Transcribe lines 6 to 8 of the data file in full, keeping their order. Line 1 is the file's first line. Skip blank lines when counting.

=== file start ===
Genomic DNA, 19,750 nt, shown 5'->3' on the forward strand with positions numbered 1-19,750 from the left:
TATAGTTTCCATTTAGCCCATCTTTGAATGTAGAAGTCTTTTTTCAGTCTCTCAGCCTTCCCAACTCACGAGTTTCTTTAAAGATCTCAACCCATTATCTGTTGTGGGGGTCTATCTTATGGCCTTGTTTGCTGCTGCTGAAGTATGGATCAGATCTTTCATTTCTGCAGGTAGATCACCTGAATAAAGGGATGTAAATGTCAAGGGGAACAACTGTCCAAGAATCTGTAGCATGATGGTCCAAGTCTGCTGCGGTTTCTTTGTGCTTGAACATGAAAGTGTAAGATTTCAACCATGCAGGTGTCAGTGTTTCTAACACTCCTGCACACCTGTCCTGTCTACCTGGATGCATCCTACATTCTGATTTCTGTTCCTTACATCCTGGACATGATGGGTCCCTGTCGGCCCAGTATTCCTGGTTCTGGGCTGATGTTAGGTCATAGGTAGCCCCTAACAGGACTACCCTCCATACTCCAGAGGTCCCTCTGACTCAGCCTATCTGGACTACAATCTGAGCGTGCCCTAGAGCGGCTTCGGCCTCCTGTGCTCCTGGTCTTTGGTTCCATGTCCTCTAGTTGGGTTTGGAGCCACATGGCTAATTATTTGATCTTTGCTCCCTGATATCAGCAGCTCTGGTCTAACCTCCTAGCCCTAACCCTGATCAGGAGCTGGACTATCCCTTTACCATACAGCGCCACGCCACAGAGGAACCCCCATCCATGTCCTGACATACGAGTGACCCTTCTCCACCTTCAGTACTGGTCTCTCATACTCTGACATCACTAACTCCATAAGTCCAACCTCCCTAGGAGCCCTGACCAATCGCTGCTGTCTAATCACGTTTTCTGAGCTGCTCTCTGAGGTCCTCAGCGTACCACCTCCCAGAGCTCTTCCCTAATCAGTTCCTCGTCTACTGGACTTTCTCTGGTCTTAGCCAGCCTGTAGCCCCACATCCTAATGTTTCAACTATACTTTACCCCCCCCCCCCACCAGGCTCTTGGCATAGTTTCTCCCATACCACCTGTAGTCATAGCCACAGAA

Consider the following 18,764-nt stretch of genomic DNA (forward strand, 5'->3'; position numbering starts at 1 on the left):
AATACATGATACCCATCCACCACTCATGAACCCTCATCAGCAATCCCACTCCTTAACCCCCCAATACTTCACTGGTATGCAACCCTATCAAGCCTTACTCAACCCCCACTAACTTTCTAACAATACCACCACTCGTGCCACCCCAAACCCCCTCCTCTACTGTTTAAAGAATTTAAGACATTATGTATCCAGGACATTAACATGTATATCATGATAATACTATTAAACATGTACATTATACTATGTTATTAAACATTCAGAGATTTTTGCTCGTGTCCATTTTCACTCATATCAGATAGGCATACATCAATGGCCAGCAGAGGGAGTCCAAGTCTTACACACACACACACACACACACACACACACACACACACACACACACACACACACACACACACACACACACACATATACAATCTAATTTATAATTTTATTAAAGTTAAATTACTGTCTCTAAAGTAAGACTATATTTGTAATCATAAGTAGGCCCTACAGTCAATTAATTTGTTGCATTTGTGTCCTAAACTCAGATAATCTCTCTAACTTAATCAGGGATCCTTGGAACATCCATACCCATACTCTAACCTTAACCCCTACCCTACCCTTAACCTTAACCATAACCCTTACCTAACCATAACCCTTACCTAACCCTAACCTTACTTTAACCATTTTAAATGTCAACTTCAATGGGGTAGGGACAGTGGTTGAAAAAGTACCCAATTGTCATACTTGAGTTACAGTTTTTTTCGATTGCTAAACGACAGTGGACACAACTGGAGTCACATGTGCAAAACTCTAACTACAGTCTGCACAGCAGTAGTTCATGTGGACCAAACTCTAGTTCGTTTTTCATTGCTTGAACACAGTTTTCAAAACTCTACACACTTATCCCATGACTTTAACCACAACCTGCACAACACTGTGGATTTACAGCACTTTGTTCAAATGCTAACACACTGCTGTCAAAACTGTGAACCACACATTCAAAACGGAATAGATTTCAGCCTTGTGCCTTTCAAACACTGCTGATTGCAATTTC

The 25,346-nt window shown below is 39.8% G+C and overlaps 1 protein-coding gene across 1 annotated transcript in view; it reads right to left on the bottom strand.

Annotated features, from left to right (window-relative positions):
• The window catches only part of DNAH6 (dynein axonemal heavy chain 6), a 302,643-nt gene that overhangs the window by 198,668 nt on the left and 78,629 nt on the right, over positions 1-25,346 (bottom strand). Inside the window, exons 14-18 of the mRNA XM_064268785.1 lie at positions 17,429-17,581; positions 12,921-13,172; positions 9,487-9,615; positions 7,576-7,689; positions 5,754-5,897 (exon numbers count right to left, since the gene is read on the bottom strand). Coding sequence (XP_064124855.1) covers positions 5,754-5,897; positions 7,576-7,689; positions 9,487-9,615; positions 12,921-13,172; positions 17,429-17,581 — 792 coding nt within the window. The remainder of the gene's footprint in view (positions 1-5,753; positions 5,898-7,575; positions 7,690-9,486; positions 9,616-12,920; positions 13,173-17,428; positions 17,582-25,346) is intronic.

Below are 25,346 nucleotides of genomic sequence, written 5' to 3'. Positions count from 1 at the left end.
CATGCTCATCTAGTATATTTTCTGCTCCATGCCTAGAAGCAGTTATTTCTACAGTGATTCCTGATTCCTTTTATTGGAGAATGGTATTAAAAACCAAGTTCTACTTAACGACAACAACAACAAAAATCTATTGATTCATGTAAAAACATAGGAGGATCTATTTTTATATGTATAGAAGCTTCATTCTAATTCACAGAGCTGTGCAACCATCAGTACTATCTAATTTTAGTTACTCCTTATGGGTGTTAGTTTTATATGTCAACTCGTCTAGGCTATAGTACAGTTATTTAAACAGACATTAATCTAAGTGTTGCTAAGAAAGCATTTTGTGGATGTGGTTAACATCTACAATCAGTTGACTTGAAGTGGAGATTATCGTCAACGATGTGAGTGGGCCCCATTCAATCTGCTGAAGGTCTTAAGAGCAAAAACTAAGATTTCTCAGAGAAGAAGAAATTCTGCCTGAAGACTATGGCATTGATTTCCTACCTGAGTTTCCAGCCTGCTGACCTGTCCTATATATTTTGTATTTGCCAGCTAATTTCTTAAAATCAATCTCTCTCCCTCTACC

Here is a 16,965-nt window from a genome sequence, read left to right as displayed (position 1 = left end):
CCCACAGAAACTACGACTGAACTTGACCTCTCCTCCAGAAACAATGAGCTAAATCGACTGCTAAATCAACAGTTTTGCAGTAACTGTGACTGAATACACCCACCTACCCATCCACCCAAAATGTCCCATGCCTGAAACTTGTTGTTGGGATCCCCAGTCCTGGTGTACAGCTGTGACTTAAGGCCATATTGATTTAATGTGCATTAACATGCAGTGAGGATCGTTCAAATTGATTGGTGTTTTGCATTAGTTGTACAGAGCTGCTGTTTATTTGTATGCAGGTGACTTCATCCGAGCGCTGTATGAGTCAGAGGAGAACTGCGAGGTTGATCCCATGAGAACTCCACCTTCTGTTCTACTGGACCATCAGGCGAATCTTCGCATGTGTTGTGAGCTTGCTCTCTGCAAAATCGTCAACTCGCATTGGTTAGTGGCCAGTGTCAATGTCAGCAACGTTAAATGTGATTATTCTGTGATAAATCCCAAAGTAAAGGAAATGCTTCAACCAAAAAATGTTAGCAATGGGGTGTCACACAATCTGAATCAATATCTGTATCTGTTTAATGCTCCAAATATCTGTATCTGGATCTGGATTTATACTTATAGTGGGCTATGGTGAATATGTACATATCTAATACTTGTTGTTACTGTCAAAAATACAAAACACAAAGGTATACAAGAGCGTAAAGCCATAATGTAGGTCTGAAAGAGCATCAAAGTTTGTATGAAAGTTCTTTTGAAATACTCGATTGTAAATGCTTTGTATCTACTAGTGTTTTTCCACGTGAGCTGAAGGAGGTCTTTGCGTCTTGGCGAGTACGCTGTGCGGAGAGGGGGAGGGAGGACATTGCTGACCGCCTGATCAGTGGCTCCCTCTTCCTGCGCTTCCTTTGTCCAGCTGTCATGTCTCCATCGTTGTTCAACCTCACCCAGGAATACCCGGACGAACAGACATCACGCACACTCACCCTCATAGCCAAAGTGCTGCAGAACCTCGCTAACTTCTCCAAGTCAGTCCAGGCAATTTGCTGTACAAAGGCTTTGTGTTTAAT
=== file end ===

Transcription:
Annotated features, from left to right (window-relative positions):
• The window catches only part of DNAH6 (dynein axonemal heavy chain 6), a 302,643-nt gene that overhangs the window by 198,668 nt on the left and 78,629 nt on the right, over positions 1-25,346 (bottom strand). Inside the window, exons 14-18 of the mRNA XM_064268785.1 lie at positions 17,429-17,581; positions 12,921-13,172; positions 9,487-9,615; positions 7,576-7,689; positions 5,754-5,897 (exon numbers count right to left, since the gene is read on the bottom strand). Coding sequence (XP_064124855.1) covers positions 5,754-5,897; positions 7,576-7,689; positions 9,487-9,615; positions 12,921-13,172; positions 17,429-17,581 — 792 coding nt within the window. The remainder of the gene's footprint in view (positions 1-5,753; positions 5,898-7,575; positions 7,690-9,486; positions 9,616-12,920; positions 13,173-17,428; positions 17,582-25,346) is intronic.

Below are 25,346 nucleotides of genomic sequence, written 5' to 3'. Positions count from 1 at the left end.